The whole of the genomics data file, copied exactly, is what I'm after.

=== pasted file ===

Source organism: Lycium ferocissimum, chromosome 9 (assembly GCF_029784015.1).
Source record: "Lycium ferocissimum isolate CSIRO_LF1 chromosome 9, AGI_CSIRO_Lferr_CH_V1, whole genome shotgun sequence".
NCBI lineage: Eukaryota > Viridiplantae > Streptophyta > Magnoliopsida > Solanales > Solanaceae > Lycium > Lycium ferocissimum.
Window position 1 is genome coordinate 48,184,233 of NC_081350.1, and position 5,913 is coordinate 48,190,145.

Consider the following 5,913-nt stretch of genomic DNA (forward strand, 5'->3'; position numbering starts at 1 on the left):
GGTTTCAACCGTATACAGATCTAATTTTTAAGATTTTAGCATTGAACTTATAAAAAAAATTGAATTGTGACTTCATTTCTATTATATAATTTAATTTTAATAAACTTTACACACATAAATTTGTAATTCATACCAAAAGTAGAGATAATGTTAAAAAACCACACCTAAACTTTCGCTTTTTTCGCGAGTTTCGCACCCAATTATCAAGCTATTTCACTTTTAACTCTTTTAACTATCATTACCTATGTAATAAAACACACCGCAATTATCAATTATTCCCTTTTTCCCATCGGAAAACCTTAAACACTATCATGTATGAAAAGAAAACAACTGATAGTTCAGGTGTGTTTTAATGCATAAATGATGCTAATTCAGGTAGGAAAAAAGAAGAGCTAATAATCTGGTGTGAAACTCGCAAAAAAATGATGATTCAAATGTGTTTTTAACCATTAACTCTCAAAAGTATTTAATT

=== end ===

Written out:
Source organism: Lycium ferocissimum, chromosome 9 (assembly GCF_029784015.1).
Source record: "Lycium ferocissimum isolate CSIRO_LF1 chromosome 9, AGI_CSIRO_Lferr_CH_V1, whole genome shotgun sequence".
NCBI lineage: Eukaryota > Viridiplantae > Streptophyta > Magnoliopsida > Solanales > Solanaceae > Lycium > Lycium ferocissimum.
Window position 1 is genome coordinate 48,184,233 of NC_081350.1, and position 5,913 is coordinate 48,190,145.

Consider the following 5,913-nt stretch of genomic DNA (forward strand, 5'->3'; position numbering starts at 1 on the left):
GGTTTCAACCGTATACAGATCTAATTTTTAAGATTTTAGCATTGAACTTATAAAAAAAATTGAATTGTGACTTCATTTCTATTATATAATTTAATTTTAATAAACTTTACACACATAAATTTGTAATTCATACCAAAAGTAGAGATAATGTTAAAAAACCACACCTAAACTTTCGCTTTTTTCGCGAGTTTCGCACCCAATTATCAAGCTATTTCACTTTTAACTCTTTTAACTATCATTACCTATGTAATAAAACACACCGCAATTATCAATTATTCCCTTTTTCCCATCGGAAAACCTTAAACACTATCATGTATGAAAAGAAAACAACTGATAGTTCAGGTGTGTTTTAATGCATAAATGATGCTAATTCAGGTAGGAAAAAAGAAGAGCTAATAATCTGGTGTGAAACTCGCAAAAAAATGATGATTCAAATGTGTTTTTAACCATTAACTCTCAAAAGTATTTAATT